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Wednesday 20 February 2013

High-rise apartments in Kochi to set up biogas plants

According to reportsnow it’s the turn of apartment complexes in the city to set up bio-gas plants. In apartments, bio-gas plants are being set up primarily for treating waste from kitchen.
Though there are different mechanisms for treating waste in apartments, many of them have been finding it difficult to address the issue completely. While some of the apartments treat bio-degradable waste using bio-pots and bio-bins, the corporation collects from others.
According to firms which provide service and technology for setting up bio-gas plants, apartments in the city have been increasingly approaching them to set up plants. The cost of the plants varies between Rs. 3 lakh and Rs.10 lakh, depending on their capacity. “We set up a bio-gas plant in our apartment a year ago after the corporation failed to collect waste regularly. Now we are able to process bio-waste generated in 24 flats in the apartment complex,” said Panampilly Nagar Infra Hamlin Owners’ Association treasurer Bino Charley. However, she said as bio-gas produced was not sufficient enough for apartment dwellers it was used by security staff of the apartment for cooking.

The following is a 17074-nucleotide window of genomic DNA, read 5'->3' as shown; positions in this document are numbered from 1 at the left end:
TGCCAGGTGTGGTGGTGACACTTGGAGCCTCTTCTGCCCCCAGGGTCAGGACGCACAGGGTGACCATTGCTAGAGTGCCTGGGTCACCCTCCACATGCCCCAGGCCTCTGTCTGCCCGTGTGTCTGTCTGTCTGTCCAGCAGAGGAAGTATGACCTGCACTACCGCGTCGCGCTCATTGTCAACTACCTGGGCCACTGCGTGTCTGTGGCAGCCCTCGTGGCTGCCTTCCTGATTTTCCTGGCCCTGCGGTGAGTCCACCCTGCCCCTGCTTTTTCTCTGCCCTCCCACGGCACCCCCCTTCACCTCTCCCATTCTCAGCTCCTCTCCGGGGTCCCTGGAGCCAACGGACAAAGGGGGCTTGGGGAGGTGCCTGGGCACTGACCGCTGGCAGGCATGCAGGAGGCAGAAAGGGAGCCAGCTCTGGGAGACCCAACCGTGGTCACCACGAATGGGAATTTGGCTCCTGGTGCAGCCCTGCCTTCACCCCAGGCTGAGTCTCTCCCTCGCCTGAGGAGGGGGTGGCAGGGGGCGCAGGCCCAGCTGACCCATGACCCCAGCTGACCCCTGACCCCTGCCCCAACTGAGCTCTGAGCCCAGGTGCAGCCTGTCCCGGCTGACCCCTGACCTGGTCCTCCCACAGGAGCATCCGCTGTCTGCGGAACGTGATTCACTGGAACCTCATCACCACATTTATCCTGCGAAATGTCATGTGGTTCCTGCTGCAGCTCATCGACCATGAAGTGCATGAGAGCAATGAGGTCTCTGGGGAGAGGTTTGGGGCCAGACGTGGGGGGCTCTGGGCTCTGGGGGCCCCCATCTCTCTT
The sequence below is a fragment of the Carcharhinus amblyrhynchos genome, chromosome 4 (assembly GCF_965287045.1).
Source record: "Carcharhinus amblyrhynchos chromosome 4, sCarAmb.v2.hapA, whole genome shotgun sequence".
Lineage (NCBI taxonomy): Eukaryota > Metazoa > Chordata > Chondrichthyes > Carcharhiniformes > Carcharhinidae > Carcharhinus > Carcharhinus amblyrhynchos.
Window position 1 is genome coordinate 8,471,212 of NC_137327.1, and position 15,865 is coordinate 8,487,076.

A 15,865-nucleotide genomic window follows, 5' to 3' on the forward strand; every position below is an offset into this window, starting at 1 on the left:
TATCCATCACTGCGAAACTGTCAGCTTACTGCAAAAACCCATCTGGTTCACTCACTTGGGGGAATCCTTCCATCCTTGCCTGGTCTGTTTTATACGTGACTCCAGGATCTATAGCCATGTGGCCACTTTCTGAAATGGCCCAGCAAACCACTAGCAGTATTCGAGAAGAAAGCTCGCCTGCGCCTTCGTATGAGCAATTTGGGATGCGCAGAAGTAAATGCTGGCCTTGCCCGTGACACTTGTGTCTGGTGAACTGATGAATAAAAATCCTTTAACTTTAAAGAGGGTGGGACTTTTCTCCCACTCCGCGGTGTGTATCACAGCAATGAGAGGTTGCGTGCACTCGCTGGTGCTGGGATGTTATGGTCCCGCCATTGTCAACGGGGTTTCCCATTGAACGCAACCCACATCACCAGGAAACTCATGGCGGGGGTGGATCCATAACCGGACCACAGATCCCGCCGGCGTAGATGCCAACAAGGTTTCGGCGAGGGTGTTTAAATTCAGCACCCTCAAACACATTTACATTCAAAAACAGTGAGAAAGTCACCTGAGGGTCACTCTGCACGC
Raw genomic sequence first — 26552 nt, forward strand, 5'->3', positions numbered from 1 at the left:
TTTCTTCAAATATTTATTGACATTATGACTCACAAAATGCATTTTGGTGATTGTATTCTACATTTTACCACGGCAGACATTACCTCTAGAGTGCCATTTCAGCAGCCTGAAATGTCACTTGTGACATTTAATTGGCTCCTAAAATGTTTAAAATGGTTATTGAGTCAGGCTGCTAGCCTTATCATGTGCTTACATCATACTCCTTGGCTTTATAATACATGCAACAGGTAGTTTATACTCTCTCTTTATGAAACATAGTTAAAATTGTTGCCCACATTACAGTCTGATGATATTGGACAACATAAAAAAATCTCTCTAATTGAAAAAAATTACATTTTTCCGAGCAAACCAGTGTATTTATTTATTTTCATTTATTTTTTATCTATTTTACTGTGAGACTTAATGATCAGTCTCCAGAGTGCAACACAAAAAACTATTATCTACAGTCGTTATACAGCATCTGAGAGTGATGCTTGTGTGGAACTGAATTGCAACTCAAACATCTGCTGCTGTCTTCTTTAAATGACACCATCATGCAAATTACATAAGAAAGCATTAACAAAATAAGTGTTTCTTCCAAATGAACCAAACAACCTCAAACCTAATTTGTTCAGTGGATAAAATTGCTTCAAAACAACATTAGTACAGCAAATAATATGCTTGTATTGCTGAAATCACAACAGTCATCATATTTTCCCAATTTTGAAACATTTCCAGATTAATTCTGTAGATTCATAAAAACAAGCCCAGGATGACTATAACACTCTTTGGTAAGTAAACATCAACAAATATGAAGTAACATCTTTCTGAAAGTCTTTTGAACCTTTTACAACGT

Johny Joseph, a scientist with the Hyderabad-based Indian Institute of Chemical Technology (IICT),feels that bio-gas plants are best suited for treating degradable waste in apartments.

Sunday 10 February 2013

New technique to convert biomass into crude oil substitute

According to reports, a revolutionary new technique converts all kinds of biomass into high grade crude bio-oil, which has a potential to replace fossil fuel, by the virtue of being similar to natural crude. Developed by two Danish researchers, hydro-thermal liquefaction (HTL) accepts sewage sludge, manure, wood, compost and plant material, and wastes from household, meat factories and dairy production for oil conversion.
It can help existing refinery technology, with a simple thermal upgrade, to subsequently obtain all the liquid fuels we know today, developed by the partnership of Aarhus and Aalborg universities in Denmark.
Besides HTL consumes only 10-15% of the energy in the feed stock biomass, yielding an energy efficiency Aarhus and Aalborg statement.It is by far the most feed stock flexible of any liquid fuel producing process in existence.
The water emanating from the HTL process has low carbon contents and can either be recycled into the process or ultimately be purified to attain drinking water quality, which is the long-term goal. As such, HTL replaces the burden of disposal with the benefit of recycling.The bio-oil from HTL can be used as-produced in heavy engines or it can be hydrogenated or thermally upgraded to obtain diesel-, gasoline- or jet-fuels by existing refinery technology.